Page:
About Haiku

Haiku is a weird and wonderful form of Japanese poetry. It is based on an ancient form of poetry called Haikai and was developed into Haiku by Masaoka Shiki at the end of the nineteenth century.

It has very strict rules. It must consist of three separate parts, the first of five syllables, the second of seven syllables and the last of five syllables. Of course this is a westernisation of the form, because in Japanese here is no such thing as a syllable. The closest thing to it is a ‘mora’, which is a phonetic unit similar to a syllable. Japanese haiku are normally written as a single line whereas they are normally written as three lines in English or European languages. To be proper haiku the three parts must not link to each other as in a sentence, and must have a reference to a season or the natural world.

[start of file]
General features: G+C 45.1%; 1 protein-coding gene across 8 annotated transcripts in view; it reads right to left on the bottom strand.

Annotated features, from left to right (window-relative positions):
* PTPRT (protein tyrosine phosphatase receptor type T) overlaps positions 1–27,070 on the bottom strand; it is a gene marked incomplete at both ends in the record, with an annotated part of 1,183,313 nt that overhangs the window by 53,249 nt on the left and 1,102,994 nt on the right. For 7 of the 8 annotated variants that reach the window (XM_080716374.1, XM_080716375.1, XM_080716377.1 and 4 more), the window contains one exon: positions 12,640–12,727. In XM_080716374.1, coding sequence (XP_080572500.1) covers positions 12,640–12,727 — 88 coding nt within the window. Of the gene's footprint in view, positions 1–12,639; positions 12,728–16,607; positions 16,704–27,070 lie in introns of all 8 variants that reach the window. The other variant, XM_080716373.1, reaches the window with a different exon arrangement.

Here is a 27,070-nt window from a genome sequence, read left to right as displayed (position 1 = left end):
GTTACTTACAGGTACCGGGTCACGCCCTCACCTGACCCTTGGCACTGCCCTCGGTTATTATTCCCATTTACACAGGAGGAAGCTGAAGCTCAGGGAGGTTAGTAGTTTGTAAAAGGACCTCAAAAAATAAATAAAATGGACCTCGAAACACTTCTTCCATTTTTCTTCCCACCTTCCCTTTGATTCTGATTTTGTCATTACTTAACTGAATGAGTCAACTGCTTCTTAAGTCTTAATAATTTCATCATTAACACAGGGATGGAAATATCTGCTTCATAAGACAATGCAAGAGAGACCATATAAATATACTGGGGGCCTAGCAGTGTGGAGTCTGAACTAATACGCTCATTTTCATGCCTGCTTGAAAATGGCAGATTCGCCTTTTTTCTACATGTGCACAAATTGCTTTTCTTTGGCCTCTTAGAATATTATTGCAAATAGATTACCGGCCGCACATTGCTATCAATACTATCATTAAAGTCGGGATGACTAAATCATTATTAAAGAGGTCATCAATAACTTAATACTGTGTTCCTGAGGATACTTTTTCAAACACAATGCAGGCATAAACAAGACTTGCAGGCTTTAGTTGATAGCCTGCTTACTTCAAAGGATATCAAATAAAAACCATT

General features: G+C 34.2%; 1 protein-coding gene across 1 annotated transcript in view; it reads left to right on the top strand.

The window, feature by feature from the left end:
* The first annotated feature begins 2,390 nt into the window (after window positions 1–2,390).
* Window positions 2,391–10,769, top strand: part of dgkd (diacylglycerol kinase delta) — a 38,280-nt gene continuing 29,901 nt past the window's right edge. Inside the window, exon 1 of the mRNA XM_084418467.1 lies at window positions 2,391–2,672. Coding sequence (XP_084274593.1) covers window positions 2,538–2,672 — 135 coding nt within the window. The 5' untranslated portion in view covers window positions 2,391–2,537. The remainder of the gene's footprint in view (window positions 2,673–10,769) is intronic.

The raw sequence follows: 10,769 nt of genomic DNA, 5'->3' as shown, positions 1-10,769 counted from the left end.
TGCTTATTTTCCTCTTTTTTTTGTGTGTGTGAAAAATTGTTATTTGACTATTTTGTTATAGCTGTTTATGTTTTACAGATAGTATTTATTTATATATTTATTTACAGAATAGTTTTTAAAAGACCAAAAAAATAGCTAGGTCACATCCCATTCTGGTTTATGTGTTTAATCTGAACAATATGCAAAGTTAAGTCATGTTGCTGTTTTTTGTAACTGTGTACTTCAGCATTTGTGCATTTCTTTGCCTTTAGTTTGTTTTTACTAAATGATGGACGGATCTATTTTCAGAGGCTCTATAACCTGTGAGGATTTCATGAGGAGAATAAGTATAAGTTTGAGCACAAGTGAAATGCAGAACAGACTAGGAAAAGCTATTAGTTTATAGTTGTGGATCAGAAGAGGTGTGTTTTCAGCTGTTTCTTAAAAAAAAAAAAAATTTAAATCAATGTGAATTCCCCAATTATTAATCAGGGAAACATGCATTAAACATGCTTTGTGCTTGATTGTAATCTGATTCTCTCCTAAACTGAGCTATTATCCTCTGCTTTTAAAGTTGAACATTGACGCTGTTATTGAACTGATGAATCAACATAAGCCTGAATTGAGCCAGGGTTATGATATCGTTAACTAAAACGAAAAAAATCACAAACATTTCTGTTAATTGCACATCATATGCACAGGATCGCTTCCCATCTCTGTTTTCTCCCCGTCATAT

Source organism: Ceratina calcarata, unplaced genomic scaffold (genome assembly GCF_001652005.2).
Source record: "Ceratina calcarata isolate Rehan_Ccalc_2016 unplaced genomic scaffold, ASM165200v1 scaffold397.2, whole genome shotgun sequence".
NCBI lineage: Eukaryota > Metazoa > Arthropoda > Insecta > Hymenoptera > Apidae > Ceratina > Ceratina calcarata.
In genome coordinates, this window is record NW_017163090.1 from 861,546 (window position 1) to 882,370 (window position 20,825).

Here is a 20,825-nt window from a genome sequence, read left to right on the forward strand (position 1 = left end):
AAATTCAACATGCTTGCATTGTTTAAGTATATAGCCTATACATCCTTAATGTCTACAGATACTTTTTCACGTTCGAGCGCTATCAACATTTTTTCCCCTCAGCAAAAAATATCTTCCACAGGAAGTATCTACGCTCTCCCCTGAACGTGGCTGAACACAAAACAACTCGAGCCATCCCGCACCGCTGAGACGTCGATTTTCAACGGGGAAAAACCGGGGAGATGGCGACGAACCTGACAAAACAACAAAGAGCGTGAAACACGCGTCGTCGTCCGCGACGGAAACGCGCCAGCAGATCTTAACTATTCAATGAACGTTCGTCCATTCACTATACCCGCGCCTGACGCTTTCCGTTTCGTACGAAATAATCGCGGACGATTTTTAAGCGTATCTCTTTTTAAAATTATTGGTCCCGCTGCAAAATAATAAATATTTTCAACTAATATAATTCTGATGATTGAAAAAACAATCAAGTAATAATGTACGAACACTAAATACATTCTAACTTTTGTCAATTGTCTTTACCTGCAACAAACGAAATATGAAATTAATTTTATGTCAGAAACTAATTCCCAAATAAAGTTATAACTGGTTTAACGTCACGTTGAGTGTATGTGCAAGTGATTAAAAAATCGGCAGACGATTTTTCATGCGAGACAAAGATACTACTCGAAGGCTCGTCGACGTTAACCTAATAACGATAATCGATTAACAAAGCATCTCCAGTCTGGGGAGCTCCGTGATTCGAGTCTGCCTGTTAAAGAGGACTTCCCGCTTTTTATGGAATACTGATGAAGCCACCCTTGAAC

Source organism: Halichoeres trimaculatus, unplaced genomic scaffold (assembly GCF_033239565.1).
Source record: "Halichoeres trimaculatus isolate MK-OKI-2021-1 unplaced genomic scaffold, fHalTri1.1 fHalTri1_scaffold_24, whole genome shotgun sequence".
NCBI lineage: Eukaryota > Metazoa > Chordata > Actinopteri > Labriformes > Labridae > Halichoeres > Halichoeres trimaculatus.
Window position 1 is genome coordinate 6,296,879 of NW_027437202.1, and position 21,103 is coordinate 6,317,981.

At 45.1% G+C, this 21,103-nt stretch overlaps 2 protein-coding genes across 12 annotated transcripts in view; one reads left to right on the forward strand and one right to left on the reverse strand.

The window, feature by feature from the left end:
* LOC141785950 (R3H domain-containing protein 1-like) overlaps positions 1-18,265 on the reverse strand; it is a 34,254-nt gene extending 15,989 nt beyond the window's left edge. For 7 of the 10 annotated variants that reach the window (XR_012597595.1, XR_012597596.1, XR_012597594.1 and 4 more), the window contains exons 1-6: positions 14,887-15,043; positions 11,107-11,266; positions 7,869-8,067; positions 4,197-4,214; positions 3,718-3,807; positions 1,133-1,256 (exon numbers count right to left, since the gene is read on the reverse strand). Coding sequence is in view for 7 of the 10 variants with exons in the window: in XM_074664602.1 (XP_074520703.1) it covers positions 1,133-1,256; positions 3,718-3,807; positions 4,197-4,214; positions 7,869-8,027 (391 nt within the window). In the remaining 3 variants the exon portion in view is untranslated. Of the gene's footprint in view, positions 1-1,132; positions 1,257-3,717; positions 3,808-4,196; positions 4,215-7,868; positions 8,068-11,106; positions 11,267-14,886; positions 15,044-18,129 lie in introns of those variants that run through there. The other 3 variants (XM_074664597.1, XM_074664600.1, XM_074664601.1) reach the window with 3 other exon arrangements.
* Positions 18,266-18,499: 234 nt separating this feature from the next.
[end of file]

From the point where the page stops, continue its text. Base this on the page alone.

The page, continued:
There is another form that emphasises humor and human foibles instead of seasons called ‘Senryu’. I’ve tried as much as possible to make mine Haiku.

Below are my attempts at this ancient and exacting art form.


Written when my grandchildren went home after Christmas.

No mess, no laughter

A paper plane is flightless

Grandchildren went home

My Daughter In Hospital

Reclining on clouds
An angel repairs her wings
Oh fortunate clouds

On Hospital Food:

Hidden by plastic
Lurking, threatening the plate
Hospital food waits